. However, it serves as a regularization that can reduce the variance of policy gradient and relieve the estimation error of

. Intuitively, it’s natural that agent is not as familiar with the exploration area as agent , thus the advantage calculated by has high extrapolation error fujimoto2018off. Accepting the updates that can improve the behavior policy is a good choice that has low variance.

3.3 Diversity Regularization

Fujimoto et al. fujimoto2018off point out that the learned policy is highly correlated with the data that trains the policy. Therefore it is inevitable that all the constituent agents gradually become identical during the training with CE, since all the agents are trained with the same shared training data. If a team of agents has all identical behavior, it becomes equivalent to using parallel actors to sample a large training batch as distributed RL espeholt2018impala; dqn_mnih2015human; a3c_algorithm; adamski2018distributed; apex_algorithm, and CE reduces to the local exploration. To ensure the effectiveness of CE, we propose the Diversity Regularization (DR), which regularizes the exploration and preserves the diversity of agents.

We first introduce the measure of diversity. Considering the continuous control tasks we focus on, we use the Mean Square Error (MSE) between the means of Gaussian action distributions produced by two agents as the diversity reward hong2018diversity. Concretely, let denote the mean of the action of agent , the diversity reward of agent against a team with agents is calculated as:

Figure 3: Illustrations of (a) the aggregation of task gradient and diversity gradient and (b) the proposed Two-side Clip loss for on-policy DiCE.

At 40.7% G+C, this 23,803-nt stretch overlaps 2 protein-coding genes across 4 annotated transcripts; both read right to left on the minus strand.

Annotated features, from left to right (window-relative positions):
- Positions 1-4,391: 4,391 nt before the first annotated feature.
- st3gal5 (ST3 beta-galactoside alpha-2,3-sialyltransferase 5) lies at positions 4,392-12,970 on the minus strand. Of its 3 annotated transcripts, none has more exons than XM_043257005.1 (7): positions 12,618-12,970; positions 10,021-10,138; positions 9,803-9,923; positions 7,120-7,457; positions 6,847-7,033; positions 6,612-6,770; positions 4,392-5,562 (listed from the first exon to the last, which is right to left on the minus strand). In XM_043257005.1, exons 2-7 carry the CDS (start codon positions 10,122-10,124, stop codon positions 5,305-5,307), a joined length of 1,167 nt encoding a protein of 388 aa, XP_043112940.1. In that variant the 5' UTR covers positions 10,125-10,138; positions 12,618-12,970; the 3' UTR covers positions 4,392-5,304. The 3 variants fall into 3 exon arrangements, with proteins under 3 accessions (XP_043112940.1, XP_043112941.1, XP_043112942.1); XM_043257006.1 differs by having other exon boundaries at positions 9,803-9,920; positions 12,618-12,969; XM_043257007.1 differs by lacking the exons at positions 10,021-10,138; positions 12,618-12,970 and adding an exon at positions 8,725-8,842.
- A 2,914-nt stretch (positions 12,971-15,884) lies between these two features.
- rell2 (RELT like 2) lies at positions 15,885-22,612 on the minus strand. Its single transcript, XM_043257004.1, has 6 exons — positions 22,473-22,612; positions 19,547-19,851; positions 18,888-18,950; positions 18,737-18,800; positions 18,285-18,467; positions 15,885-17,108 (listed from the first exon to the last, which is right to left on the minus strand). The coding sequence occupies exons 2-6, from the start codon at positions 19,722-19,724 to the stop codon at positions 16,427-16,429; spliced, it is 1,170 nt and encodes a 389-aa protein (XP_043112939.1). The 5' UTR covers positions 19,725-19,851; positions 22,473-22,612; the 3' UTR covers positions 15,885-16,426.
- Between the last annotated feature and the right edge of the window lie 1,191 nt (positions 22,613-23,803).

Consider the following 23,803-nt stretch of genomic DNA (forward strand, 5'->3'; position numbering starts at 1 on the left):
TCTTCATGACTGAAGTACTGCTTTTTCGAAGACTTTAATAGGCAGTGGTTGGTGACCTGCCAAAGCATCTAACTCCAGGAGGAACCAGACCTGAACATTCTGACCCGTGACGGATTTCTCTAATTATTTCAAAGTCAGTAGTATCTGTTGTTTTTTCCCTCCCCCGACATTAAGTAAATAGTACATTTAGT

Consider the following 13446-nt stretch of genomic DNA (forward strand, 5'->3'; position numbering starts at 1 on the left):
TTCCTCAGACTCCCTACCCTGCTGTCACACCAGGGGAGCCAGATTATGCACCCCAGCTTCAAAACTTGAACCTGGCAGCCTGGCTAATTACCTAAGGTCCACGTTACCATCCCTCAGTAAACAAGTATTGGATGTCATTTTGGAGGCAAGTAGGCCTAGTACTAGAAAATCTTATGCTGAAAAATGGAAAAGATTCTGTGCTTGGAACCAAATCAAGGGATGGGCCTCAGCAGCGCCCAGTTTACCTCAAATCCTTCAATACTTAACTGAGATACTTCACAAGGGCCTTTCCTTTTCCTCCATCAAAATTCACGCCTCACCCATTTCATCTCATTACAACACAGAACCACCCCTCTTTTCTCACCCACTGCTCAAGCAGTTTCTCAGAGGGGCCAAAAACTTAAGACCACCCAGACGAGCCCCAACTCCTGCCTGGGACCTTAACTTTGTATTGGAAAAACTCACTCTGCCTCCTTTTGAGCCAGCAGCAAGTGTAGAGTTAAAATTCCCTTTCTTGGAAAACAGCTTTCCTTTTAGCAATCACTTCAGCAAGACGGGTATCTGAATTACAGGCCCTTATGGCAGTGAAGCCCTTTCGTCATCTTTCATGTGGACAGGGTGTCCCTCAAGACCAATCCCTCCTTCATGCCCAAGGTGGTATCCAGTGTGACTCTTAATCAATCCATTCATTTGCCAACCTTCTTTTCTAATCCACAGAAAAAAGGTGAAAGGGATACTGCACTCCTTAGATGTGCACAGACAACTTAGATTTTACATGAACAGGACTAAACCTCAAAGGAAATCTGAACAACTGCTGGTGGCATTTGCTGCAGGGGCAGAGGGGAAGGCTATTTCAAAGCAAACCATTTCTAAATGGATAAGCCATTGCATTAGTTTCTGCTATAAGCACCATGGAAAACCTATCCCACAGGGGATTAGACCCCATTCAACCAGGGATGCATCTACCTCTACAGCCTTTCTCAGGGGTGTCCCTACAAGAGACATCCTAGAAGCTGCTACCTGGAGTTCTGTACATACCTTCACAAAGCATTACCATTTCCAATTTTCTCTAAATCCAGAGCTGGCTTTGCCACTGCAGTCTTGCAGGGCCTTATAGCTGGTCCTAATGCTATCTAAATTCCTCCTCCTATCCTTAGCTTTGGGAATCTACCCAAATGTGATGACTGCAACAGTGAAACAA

DR uses the diversity reward to compute a diversity objective by simply replacing the reward with the diversity in original objective equation. The gradients of such objective forms the diversity gradient. DR fuses two streams of gradients using the Feasible Direction Method (FDM) to get the final gradient, which is then used to update the policy network.

We flatten the gradients w.r.t. all parameters into a vector for both objectives and get the task gradient

and the diversity gradient . As illustrated in Fig. 3, we compute the angular bisector of two flattened gradients in the parameter space: , wherein normalizes the input vector to a unit vector. We use this bisector as the direction of the final gradient, as suggested by tnb_zhang2019learning that optimizing toward such bisector can improve both objectives. Please refer to Appendix A for a brief proof. The magnitude of the final gradient is the average length of two projections of gradients when projected onto . We clip the projection of the diversity gradient if it is longer than that of the task gradient to avoid the case when diversity gradient overwhelms the task gradient. The final gradient after fusing is computed as follows:


The final gradient is used to update the policy following the conventional process, for example, a Stochastic Gradient Ascent step as , where is the learning rate.

3.4 Implementation Details

We implement the framework in both on-policy and off-policy settings. In on-policy setting, we choose PPO ppo_algorithm as the base and realize CE by mixing the data of agents after the sampling period in each training iteration. In off-policy setting, we choose SAC haarnoja2018soft as base and propose two ways to equip SAC with CE. The first way is the share batch: in each iteration, we sample transitions from the buffer of each of agents and then merge to a shared training batch with size . The second way is the share buffer, where each of agents can access others’ buffers and samples transitions from each of buffers to form a personal training batch with size .